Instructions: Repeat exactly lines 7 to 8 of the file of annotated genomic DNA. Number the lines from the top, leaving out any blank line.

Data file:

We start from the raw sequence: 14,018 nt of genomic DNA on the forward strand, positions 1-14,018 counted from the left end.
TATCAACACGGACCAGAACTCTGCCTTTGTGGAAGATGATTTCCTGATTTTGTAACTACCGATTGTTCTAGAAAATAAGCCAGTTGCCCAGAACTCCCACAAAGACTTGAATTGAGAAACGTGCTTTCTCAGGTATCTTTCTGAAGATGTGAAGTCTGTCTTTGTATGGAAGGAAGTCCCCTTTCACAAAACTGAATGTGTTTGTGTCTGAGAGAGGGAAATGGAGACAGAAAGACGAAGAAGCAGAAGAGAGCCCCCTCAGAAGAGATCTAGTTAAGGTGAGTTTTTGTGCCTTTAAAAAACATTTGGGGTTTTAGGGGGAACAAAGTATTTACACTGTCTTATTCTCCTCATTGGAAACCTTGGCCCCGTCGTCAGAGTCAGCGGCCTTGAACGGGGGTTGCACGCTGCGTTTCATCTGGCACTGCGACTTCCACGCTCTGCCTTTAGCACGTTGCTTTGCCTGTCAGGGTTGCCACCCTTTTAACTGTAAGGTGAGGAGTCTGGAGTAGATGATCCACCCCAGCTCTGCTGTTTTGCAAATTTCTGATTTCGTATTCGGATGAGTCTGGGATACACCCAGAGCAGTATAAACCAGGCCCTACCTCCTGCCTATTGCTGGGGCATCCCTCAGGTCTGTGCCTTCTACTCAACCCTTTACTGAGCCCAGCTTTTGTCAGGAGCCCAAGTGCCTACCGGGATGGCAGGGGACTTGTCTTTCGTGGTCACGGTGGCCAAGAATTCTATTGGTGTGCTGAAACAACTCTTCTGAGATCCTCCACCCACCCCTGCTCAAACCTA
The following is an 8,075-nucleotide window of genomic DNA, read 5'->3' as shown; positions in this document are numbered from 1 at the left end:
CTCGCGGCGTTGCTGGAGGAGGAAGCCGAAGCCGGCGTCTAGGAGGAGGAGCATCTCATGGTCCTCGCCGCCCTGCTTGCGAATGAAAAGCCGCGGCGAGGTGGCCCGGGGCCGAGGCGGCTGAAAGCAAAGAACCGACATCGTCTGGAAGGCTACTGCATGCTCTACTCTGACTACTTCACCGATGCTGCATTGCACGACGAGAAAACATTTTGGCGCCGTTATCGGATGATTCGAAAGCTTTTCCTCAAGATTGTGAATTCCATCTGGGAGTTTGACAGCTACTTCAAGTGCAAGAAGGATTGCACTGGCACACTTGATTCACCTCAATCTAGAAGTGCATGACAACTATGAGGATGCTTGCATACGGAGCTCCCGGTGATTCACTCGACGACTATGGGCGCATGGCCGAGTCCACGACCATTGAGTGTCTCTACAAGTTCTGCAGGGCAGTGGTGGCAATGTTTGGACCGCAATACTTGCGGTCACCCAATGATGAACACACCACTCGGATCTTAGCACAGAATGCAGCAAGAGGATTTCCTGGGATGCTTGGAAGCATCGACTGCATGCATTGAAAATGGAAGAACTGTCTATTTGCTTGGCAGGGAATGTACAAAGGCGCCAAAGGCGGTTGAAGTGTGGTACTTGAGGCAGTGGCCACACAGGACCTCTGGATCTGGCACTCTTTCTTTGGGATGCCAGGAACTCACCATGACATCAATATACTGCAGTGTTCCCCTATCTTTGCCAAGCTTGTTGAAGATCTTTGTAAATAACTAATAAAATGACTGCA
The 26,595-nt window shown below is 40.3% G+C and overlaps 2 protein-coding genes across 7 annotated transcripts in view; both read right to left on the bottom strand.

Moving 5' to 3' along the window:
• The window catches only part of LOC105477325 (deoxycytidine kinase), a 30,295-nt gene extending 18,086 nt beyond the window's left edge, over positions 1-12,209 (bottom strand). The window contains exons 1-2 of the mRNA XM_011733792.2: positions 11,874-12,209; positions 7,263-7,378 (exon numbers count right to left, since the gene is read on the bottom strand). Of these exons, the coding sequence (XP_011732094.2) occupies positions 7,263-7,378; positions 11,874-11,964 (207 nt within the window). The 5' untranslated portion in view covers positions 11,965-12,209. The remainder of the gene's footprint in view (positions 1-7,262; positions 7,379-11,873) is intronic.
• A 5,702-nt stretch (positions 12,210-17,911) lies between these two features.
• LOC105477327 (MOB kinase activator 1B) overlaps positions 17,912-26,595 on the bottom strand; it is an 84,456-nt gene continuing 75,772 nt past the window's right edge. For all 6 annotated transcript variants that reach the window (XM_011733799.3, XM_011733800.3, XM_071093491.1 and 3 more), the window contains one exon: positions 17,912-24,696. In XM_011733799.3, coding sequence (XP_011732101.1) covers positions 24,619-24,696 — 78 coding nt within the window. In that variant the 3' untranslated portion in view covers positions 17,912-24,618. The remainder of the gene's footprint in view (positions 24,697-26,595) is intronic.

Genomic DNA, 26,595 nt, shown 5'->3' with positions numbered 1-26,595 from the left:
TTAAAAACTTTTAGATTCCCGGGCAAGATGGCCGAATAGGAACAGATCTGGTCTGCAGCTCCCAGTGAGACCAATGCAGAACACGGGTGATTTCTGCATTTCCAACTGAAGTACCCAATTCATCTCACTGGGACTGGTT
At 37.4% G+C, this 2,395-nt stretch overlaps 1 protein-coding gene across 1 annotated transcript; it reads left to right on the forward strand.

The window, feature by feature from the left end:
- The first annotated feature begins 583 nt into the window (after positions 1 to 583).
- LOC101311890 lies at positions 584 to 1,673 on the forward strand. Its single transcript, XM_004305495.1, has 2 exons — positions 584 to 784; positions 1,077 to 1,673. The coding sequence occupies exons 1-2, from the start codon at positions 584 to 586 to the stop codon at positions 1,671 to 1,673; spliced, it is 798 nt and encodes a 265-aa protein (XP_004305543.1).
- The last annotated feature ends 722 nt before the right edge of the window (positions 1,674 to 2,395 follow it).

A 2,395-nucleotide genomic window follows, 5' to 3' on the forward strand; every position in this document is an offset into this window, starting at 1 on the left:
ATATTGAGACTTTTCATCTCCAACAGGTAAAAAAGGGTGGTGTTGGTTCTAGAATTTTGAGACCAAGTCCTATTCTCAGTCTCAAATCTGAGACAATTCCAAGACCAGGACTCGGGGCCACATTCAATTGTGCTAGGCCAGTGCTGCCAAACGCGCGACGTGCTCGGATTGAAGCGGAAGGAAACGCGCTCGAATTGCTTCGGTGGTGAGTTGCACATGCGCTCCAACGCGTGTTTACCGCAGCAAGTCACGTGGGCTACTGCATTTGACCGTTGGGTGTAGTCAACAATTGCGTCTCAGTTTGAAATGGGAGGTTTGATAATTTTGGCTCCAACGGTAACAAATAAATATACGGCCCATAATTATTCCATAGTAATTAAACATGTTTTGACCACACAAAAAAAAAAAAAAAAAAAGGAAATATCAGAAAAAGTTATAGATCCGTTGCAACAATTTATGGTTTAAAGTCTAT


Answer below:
• The window catches only part of LOC105477325 (deoxycytidine kinase), a 30,295-nt gene extending 18,086 nt beyond the window's left edge, over positions 1-12,209 (bottom strand). The window contains exons 1-2 of the mRNA XM_011733792.2: positions 11,874-12,209; positions 7,263-7,378 (exon numbers count right to left, since the gene is read on the bottom strand). Of these exons, the coding sequence (XP_011732094.2) occupies positions 7,263-7,378; positions 11,874-11,964 (207 nt within the window). The 5' untranslated portion in view covers positions 11,965-12,209. The remainder of the gene's footprint in view (positions 1-7,262; positions 7,379-11,873) is intronic.
• A 5,702-nt stretch (positions 12,210-17,911) lies between these two features.